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  • Author: Paul Jiménez x
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Abstract

The concept of health-promoting leadership focuses on the interaction between the organization and the individual by identifying components able to positively influence employees’ working conditions. In the present study, the effects of health-promoting leadership and transformational leadership on the employees’ recovery–stress balance are investigated. In an online study, 212 Slovenian workers were asked about their perceptions of their direct supervisors and their work-related stress and recovery. The results showed that both leadership styles have a significant effect on employees’ recovery at the workplace, which mediated the relationship between leadership and work-related stress.

Abstract

Job insecurity is a serious stressor in the work environment, with negative work-related outcomes. The effects of job insecurity strongly depend on the country’s economic condition. The present study investigated the relationship among job insecurity, job satisfaction, and the intention to quit as well as possible mediating variables (resources/recovery and stress). The samples of 251 Slovene and 219 Austrian workers were analyzed. The data indicated that job insecurity is related to higher stress and intention to quit as well as to lower resources/recovery at the workplace. Stress is an important mediator in the relationship between resources/recovery and job satisfaction as well as intention to quit. These relationships were found in both samples.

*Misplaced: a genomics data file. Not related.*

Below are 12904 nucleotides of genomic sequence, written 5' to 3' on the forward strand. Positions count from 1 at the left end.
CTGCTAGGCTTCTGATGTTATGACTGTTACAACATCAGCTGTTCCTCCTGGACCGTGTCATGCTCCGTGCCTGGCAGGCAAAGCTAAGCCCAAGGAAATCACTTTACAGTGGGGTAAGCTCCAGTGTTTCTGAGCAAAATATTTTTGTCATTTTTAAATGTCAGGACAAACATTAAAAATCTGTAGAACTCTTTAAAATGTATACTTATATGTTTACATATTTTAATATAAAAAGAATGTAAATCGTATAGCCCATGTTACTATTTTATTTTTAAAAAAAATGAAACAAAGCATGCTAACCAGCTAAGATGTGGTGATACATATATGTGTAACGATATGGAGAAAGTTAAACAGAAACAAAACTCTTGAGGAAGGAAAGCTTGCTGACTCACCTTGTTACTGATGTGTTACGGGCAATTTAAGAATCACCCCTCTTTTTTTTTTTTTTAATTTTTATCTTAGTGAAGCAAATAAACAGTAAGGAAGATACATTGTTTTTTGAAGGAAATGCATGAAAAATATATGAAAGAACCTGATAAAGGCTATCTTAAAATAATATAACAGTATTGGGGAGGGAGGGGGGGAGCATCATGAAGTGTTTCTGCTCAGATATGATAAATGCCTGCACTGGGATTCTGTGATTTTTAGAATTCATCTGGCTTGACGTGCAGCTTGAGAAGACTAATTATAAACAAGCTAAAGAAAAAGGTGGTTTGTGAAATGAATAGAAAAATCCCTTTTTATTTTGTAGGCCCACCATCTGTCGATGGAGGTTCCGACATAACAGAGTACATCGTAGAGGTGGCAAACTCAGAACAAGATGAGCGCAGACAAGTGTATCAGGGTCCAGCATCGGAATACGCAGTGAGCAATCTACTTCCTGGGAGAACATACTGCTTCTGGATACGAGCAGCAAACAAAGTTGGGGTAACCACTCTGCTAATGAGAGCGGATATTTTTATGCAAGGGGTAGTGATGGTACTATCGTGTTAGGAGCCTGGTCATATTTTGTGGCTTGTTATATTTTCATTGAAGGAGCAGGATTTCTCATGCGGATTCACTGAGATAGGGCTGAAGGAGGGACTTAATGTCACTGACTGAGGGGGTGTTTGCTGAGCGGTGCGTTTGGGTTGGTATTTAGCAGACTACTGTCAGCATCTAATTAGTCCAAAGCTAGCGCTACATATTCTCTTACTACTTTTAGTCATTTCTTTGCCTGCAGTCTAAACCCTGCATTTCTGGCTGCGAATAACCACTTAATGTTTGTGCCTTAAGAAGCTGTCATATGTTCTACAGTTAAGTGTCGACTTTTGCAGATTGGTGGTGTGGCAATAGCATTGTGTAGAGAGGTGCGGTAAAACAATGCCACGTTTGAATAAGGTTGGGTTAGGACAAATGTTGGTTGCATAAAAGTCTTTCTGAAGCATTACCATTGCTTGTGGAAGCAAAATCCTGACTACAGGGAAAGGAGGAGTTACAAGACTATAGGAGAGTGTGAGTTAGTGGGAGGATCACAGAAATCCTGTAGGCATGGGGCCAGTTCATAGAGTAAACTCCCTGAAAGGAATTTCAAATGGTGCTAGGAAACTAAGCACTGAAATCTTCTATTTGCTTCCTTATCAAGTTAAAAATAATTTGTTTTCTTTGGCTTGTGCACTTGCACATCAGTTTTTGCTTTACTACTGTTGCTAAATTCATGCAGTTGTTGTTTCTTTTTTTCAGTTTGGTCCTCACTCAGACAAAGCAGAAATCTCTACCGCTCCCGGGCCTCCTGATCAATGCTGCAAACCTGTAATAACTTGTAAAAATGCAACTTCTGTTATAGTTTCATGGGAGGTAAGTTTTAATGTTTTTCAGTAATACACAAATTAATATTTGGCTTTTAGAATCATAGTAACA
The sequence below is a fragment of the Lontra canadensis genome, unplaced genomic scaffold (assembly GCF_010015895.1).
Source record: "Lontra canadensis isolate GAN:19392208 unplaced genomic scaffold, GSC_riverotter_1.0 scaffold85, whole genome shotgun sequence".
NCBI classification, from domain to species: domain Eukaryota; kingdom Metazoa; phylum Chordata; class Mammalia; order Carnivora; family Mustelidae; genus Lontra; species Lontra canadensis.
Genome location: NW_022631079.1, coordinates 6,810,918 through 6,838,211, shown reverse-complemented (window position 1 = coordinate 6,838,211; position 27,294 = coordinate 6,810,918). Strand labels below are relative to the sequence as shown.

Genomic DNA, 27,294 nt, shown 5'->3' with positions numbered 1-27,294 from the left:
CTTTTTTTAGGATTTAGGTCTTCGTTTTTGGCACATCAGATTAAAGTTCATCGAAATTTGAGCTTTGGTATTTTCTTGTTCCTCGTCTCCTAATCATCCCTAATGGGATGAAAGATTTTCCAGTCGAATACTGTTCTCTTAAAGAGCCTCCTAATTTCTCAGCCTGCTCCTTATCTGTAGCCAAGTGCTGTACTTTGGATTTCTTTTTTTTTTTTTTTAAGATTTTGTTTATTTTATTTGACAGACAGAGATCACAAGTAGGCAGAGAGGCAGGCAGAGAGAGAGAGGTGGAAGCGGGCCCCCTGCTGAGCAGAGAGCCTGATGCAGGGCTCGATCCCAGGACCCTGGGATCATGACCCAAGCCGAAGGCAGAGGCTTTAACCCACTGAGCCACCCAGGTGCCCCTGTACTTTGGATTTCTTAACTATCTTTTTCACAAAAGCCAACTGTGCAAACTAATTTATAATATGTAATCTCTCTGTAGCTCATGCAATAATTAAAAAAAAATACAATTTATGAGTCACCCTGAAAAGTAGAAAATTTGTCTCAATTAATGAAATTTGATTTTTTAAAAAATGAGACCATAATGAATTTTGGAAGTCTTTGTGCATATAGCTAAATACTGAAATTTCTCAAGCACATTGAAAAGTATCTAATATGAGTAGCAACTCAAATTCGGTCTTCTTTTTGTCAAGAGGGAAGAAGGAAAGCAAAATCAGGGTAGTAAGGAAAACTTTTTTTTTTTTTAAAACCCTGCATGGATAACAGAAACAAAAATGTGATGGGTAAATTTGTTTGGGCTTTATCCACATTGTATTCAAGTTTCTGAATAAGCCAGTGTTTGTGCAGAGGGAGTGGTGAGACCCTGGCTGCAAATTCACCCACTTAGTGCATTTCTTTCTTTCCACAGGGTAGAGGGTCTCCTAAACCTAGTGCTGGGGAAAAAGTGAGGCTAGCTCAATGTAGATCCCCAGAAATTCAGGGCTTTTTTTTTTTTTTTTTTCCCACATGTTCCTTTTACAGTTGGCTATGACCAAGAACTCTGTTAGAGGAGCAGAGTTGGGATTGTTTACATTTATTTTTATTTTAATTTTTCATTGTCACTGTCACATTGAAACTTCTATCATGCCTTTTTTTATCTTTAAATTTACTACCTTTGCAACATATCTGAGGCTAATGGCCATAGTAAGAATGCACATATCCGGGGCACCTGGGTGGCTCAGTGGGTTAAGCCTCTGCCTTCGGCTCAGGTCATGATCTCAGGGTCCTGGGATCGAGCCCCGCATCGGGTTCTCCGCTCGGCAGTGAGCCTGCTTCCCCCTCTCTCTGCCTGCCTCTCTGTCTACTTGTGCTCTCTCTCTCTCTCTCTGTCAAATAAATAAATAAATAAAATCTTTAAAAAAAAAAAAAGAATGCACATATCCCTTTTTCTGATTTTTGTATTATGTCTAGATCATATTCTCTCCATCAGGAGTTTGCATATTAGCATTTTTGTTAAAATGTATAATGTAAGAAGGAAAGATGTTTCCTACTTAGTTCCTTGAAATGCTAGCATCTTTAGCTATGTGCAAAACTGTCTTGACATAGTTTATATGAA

Abstract

Background: Differences in body fat (BF) distribution in patients with normal body mass index (BMI) with elevated alanine aminotransferase (ALT) remains poorly described.

Objective: To determine the relationship between total BF, waist circumference (WC), insulin resistance (IR), and cardiometabolic risk profile in subjects with elevated ALT and normal BMI.

Methods: We analyzed cross-sectional data from 4,914 US participants in the third National Health and Nutrition Examination Survey database, who were ≥20 years of age, had normal BMI, and had body composition assessed by bioimpedance.

Results: Mean ± SD age was 41.4 ± 0.3 years, and 58% participants were women. BF was 20 ± 0.1% in men and 29.9 ± 0.1% in women. As total BF increased by tertiles, there was a tendency towards a higher prevalence of nonalcoholic fatty liver disease in men (6.1%, 6.5%, 9.5%, P = 0.13), but not in women (8.7%, 8.2%, 10.7%, P = 0.71). As WC increased by tertiles, there was a higher prevalence of elevated ALT in men (2.6%, 8.6%, 6.6%, P < 0.0001), but not in women. As ALT increased, men had significantly higher levels of nonhigh density lipoprotein cholesterol (HDL-C), increased apolipoprotein B, increased IR, and lower levels of C-reactive protein, whereas, women had higher levels of non-HDL-C and increased IR.

Conclusion: In subjects with normal BMI, increased WC is associated with a higher prevalence of elevated ALT in men, but not in women. Higher levels of ALT correlated with a poor cardiometabolic risk profile.